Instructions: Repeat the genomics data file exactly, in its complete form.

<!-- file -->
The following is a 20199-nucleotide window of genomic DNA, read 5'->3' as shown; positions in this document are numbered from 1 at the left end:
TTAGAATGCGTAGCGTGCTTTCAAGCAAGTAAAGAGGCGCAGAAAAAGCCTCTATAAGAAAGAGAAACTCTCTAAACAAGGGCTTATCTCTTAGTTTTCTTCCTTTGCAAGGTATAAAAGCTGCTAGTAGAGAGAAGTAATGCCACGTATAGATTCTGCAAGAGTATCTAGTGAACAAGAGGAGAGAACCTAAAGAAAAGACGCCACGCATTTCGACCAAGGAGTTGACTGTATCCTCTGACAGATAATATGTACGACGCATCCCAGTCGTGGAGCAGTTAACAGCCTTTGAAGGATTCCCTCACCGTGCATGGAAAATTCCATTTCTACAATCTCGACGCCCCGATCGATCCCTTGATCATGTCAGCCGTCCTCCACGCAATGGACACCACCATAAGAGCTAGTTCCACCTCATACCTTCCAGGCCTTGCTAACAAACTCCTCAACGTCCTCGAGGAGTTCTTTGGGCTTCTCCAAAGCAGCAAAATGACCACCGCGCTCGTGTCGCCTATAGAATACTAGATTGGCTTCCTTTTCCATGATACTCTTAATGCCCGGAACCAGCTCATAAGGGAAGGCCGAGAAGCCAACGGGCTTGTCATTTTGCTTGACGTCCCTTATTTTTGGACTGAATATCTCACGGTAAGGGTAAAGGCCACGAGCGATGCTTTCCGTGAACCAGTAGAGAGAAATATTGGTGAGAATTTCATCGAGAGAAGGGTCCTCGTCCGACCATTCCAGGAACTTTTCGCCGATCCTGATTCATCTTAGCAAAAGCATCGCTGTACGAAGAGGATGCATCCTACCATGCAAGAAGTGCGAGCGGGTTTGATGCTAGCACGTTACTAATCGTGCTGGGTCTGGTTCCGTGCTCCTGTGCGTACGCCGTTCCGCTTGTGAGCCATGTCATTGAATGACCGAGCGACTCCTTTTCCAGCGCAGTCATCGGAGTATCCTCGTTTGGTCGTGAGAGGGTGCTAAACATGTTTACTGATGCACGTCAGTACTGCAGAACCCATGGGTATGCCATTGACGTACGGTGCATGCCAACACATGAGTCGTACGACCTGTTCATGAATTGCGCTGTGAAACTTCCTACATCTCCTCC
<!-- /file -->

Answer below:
The following is a 20199-nucleotide window of genomic DNA, read 5'->3' as shown; positions in this document are numbered from 1 at the left end:
TTAGAATGCGTAGCGTGCTTTCAAGCAAGTAAAGAGGCGCAGAAAAAGCCTCTATAAGAAAGAGAAACTCTCTAAACAAGGGCTTATCTCTTAGTTTTCTTCCTTTGCAAGGTATAAAAGCTGCTAGTAGAGAGAAGTAATGCCACGTATAGATTCTGCAAGAGTATCTAGTGAACAAGAGGAGAGAACCTAAAGAAAAGACGCCACGCATTTCGACCAAGGAGTTGACTGTATCCTCTGACAGATAATATGTACGACGCATCCCAGTCGTGGAGCAGTTAACAGCCTTTGAAGGATTCCCTCACCGTGCATGGAAAATTCCATTTCTACAATCTCGACGCCCCGATCGATCCCTTGATCATGTCAGCCGTCCTCCACGCAATGGACACCACCATAAGAGCTAGTTCCACCTCATACCTTCCAGGCCTTGCTAACAAACTCCTCAACGTCCTCGAGGAGTTCTTTGGGCTTCTCCAAAGCAGCAAAATGACCACCGCGCTCGTGTCGCCTATAGAATACTAGATTGGCTTCCTTTTCCATGATACTCTTAATGCCCGGAACCAGCTCATAAGGGAAGGCCGAGAAGCCAACGGGCTTGTCATTTTGCTTGACGTCCCTTATTTTTGGACTGAATATCTCACGGTAAGGGTAAAGGCCACGAGCGATGCTTTCCGTGAACCAGTAGAGAGAAATATTGGTGAGAATTTCATCGAGAGAAGGGTCCTCGTCCGACCATTCCAGGAACTTTTCGCCGATCCTGATTCATCTTAGCAAAAGCATCGCTGTACGAAGAGGATGCATCCTACCATGCAAGAAGTGCGAGCGGGTTTGATGCTAGCACGTTACTAATCGTGCTGGGTCTGGTTCCGTGCTCCTGTGCGTACGCCGTTCCGCTTGTGAGCCATGTCATTGAATGACCGAGCGACTCCTTTTCCAGCGCAGTCATCGGAGTATCCTCGTTTGGTCGTGAGAGGGTGCTAAACATGTTTACTGATGCACGTCAGTACTGCAGAACCCATGGGTATGCCATTGACGTACGGTGCATGCCAACACATGAGTCGTACGACCTGTTCATGAATTGCGCTGTGAAACTTCCTACATCTCCTCC